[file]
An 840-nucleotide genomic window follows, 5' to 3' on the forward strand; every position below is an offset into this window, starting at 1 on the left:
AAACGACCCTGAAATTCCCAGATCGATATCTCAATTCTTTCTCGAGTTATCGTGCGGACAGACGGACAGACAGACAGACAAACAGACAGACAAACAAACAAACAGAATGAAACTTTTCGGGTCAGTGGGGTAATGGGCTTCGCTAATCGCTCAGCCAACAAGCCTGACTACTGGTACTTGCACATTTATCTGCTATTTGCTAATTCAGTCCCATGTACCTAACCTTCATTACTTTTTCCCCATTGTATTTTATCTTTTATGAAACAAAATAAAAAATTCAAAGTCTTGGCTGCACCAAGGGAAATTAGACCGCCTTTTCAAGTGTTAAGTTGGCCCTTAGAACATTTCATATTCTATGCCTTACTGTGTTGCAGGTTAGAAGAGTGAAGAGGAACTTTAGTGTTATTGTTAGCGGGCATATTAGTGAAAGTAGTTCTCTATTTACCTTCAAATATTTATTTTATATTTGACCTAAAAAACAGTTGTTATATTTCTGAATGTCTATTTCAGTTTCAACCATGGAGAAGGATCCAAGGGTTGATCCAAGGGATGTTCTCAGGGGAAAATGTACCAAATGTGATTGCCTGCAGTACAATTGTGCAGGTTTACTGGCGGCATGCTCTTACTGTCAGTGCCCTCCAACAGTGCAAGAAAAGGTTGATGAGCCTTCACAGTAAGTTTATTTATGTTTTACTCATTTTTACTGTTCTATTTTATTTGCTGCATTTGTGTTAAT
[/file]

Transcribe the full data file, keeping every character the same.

An 840-nucleotide genomic window follows, 5' to 3' on the forward strand; every position below is an offset into this window, starting at 1 on the left:
AAACGACCCTGAAATTCCCAGATCGATATCTCAATTCTTTCTCGAGTTATCGTGCGGACAGACGGACAGACAGACAGACAAACAGACAGACAAACAAACAAACAGAATGAAACTTTTCGGGTCAGTGGGGTAATGGGCTTCGCTAATCGCTCAGCCAACAAGCCTGACTACTGGTACTTGCACATTTATCTGCTATTTGCTAATTCAGTCCCATGTACCTAACCTTCATTACTTTTTCCCCATTGTATTTTATCTTTTATGAAACAAAATAAAAAATTCAAAGTCTTGGCTGCACCAAGGGAAATTAGACCGCCTTTTCAAGTGTTAAGTTGGCCCTTAGAACATTTCATATTCTATGCCTTACTGTGTTGCAGGTTAGAAGAGTGAAGAGGAACTTTAGTGTTATTGTTAGCGGGCATATTAGTGAAAGTAGTTCTCTATTTACCTTCAAATATTTATTTTATATTTGACCTAAAAAACAGTTGTTATATTTCTGAATGTCTATTTCAGTTTCAACCATGGAGAAGGATCCAAGGGTTGATCCAAGGGATGTTCTCAGGGGAAAATGTACCAAATGTGATTGCCTGCAGTACAATTGTGCAGGTTTACTGGCGGCATGCTCTTACTGTCAGTGCCCTCCAACAGTGCAAGAAAAGGTTGATGAGCCTTCACAGTAAGTTTATTTATGTTTTACTCATTTTTACTGTTCTATTTTATTTGCTGCATTTGTGTTAAT